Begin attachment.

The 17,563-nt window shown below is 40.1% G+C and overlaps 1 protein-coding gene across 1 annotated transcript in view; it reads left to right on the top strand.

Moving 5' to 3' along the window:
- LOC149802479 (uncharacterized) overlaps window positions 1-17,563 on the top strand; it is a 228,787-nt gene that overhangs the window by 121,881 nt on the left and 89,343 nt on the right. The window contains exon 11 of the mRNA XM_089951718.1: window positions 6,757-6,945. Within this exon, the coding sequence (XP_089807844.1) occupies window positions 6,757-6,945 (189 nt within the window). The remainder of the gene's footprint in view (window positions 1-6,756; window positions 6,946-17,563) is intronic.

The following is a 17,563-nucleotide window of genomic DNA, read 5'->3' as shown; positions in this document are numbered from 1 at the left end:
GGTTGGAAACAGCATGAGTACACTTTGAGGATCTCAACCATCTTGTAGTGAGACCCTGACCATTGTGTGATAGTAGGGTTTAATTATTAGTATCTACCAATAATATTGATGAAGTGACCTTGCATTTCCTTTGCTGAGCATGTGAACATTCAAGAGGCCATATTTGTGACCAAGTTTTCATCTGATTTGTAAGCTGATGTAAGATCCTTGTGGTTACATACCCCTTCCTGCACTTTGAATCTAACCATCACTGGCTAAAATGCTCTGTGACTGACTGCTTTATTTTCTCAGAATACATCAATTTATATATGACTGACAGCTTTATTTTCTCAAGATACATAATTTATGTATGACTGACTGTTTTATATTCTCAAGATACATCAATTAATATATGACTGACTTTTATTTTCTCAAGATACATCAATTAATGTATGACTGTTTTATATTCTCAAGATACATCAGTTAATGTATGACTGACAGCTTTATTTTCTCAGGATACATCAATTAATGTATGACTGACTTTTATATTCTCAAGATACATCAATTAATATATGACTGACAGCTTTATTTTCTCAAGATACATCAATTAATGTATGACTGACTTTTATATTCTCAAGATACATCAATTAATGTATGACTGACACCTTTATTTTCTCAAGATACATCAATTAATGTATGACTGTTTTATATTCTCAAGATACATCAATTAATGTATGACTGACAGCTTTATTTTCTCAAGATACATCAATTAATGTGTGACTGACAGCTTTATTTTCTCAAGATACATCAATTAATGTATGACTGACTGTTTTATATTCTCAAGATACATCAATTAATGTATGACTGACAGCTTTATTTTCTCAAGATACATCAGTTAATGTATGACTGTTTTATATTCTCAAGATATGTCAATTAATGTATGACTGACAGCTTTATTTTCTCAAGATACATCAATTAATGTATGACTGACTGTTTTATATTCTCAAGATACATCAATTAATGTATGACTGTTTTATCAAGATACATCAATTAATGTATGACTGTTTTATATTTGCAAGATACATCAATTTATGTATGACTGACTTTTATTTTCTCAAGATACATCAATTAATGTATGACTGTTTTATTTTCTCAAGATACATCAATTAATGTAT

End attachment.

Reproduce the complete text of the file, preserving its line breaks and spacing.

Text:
The 17,563-nt window shown below is 40.1% G+C and overlaps 1 protein-coding gene across 1 annotated transcript in view; it reads left to right on the top strand.

Moving 5' to 3' along the window:
- LOC149802479 (uncharacterized) overlaps window positions 1-17,563 on the top strand; it is a 228,787-nt gene that overhangs the window by 121,881 nt on the left and 89,343 nt on the right. The window contains exon 11 of the mRNA XM_089951718.1: window positions 6,757-6,945. Within this exon, the coding sequence (XP_089807844.1) occupies window positions 6,757-6,945 (189 nt within the window). The remainder of the gene's footprint in view (window positions 1-6,756; window positions 6,946-17,563) is intronic.

The following is a 17,563-nucleotide window of genomic DNA, read 5'->3' as shown; positions in this document are numbered from 1 at the left end:
GGTTGGAAACAGCATGAGTACACTTTGAGGATCTCAACCATCTTGTAGTGAGACCCTGACCATTGTGTGATAGTAGGGTTTAATTATTAGTATCTACCAATAATATTGATGAAGTGACCTTGCATTTCCTTTGCTGAGCATGTGAACATTCAAGAGGCCATATTTGTGACCAAGTTTTCATCTGATTTGTAAGCTGATGTAAGATCCTTGTGGTTACATACCCCTTCCTGCACTTTGAATCTAACCATCACTGGCTAAAATGCTCTGTGACTGACTGCTTTATTTTCTCAGAATACATCAATTTATATATGACTGACAGCTTTATTTTCTCAAGATACATAATTTATGTATGACTGACTGTTTTATATTCTCAAGATACATCAATTAATATATGACTGACTTTTATTTTCTCAAGATACATCAATTAATGTATGACTGTTTTATATTCTCAAGATACATCAGTTAATGTATGACTGACAGCTTTATTTTCTCAGGATACATCAATTAATGTATGACTGACTTTTATATTCTCAAGATACATCAATTAATATATGACTGACAGCTTTATTTTCTCAAGATACATCAATTAATGTATGACTGACTTTTATATTCTCAAGATACATCAATTAATGTATGACTGACACCTTTATTTTCTCAAGATACATCAATTAATGTATGACTGTTTTATATTCTCAAGATACATCAATTAATGTATGACTGACAGCTTTATTTTCTCAAGATACATCAATTAATGTGTGACTGACAGCTTTATTTTCTCAAGATACATCAATTAATGTATGACTGACTGTTTTATATTCTCAAGATACATCAATTAATGTATGACTGACAGCTTTATTTTCTCAAGATACATCAGTTAATGTATGACTGTTTTATATTCTCAAGATATGTCAATTAATGTATGACTGACAGCTTTATTTTCTCAAGATACATCAATTAATGTATGACTGACTGTTTTATATTCTCAAGATACATCAATTAATGTATGACTGTTTTATCAAGATACATCAATTAATGTATGACTGTTTTATATTTGCAAGATACATCAATTTATGTATGACTGACTTTTATTTTCTCAAGATACATCAATTAATGTATGACTGTTTTATTTTCTCAAGATACATCAATTAATGTAT